Applied Microbiology and Biotechnology

, Volume 100, Issue 20, pp 8865–8875 | Cite as

The dynamics and mechanism of the antimicrobial activity of tea tree oil against bacteria and fungi

  • Wen-Ru Li
  • Hai-Ling Li
  • Qing-Shan ShiEmail author
  • Ting-Li Sun
  • Xiao-Bao Xie
  • Bin Song
  • Xiao-Mo Huang
Applied microbial and cell physiology


Tea tree oil (TTO) is a yellow liquid extracted from Melaleuca alternifolia. Although the antimicrobial activity of TTO has been known for a long time, its specific antimicrobial effects and mechanism underlying these remain poorly characterized. The present study investigated the chemical composition of TTO and the dynamics and mechanism of its antimicrobial activities in two bacterial and two fungal strains. Gas chromatography–mass spectrometry analysis identified alkenes and alcohols as the main constituents of TTO. Terpinen-4-ol was the most abundant individual component, accounting for approximately 23 % of the TTO. Poisoned food technique assessment showed that the minimum inhibitory concentrations of TTO for bacterial strains (Escherichia coli and Staphylococcus aureus) and fungal strains (Candida albicans and Aspergillus niger) were 1.08 and 2.17 mg/mL, respectively. Antimicrobial dynamic curves showed that with increasing concentrations of TTO, the rate of cell killing and the duration of growth lag phase increased correspondingly. These data indicated that TTO produced concentration and time-dependent antimicrobial effects. The minimum bactericidal and fungicidal concentrations of TTO were 2.17, 4.34, and 4.34 against E. coli, S. aureus, and C. albicans, respectively. However, A. niger conidia were not completely eradicated, even after 3 days in the presence of 17.34 mg/mL TTO. Transmission electron microscopy images indicated that TTO penetrated the cell wall and cytoplasmic membrane of all the tested bacterial and fungal strains. TTO may also penetrate fungal organelle membrane. These findings indicated that TTO maybe exerts its antimicrobial effects by compromising the cell membrane, resulting in loss of the cytoplasm and organelle damage, which ultimate leads to cell death.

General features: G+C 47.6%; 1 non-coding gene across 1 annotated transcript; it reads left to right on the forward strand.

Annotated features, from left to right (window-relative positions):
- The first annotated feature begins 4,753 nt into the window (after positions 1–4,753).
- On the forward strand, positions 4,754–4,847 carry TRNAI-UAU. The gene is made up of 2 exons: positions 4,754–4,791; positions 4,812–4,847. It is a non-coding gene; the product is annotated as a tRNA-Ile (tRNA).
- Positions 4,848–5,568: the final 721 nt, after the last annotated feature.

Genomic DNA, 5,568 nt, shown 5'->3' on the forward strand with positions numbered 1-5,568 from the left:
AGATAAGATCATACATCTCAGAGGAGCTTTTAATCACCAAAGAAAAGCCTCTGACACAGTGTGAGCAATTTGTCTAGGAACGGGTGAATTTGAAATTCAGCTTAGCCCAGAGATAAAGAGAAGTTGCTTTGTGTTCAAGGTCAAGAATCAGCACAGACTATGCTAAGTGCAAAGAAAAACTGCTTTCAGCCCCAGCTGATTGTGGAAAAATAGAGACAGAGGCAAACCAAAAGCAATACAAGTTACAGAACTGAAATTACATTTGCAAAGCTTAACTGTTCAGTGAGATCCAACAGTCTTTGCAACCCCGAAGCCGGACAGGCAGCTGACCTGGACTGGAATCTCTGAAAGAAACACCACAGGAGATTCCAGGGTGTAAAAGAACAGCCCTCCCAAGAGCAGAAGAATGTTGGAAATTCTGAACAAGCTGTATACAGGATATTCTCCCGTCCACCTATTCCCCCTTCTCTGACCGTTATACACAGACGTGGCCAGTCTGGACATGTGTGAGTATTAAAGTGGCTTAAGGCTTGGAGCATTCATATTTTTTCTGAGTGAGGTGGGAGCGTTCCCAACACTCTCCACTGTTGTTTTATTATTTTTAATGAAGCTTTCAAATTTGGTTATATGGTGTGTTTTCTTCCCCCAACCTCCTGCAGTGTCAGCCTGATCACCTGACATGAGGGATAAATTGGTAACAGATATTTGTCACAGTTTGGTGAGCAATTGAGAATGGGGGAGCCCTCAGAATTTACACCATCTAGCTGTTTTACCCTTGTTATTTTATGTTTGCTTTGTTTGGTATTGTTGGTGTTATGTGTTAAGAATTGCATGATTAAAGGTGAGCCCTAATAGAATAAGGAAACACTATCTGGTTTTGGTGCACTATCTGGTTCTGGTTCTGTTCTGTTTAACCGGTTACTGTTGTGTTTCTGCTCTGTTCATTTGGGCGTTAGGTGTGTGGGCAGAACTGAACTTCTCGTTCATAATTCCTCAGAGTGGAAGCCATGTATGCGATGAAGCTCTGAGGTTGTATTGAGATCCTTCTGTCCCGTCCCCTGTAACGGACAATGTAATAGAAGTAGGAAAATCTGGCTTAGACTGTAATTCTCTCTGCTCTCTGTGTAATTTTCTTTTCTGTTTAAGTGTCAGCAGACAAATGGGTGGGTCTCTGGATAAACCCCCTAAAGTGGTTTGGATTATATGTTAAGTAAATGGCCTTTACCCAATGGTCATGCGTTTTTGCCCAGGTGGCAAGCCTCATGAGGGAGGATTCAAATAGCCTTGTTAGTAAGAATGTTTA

Tea tree oil Escherichia coli Staphylococcus aureus Candida albicans Aspergillus niger 



We thank all partners and laboratory members for their kind help. We are obliged to the anonymous reviewers of Applied Microbiology and Biotechnology for their constructive comments.

Compliance with ethical standards


The authors gratefully acknowledge the support of the Nature Science of Foundation of China (No. 31500113), Guangdong Provincial Nature Science of Foundation (No. 2016A030313800), Guangdong Provincial Science and Technology Project (No. 2013B010102014), and Guangzhou Municipal Science and Technology Research Project (No. 201607020020).

Conflict of interest

The authors declare that they have no conflict of interests.

Ethical statements

This paper is our original work. It has not been submitted elsewhere, and it is not under consideration in any other journal. This article does not contain any studies with human participants or animals performed by any of the authors. All the authors have seen the manuscript and approved its submission to applied microbiology and biotechnology.

Supplementary material

253_2016_7692_MOESM1_ESM.pdf (699 kb)
ESM 1 (PDF 699 kb)


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Copyright information

© Springer-Verlag Berlin Heidelberg 2016

Authors and Affiliations

  • Wen-Ru Li
    • 1
  • Hai-Ling Li
    • 1
  • Qing-Shan Shi
    • 1
    Email author
  • Ting-Li Sun
    • 1
  • Xiao-Bao Xie
    • 1
  • Bin Song
    • 1
  • Xiao-Mo Huang
    • 1
  1. 1.State Key Laboratory of Applied Microbiology Southern China, Guangdong Provincial Key Laboratory of Microbial Culture Collection and ApplicationGuangdong Institute of MicrobiologyGuangzhouChina

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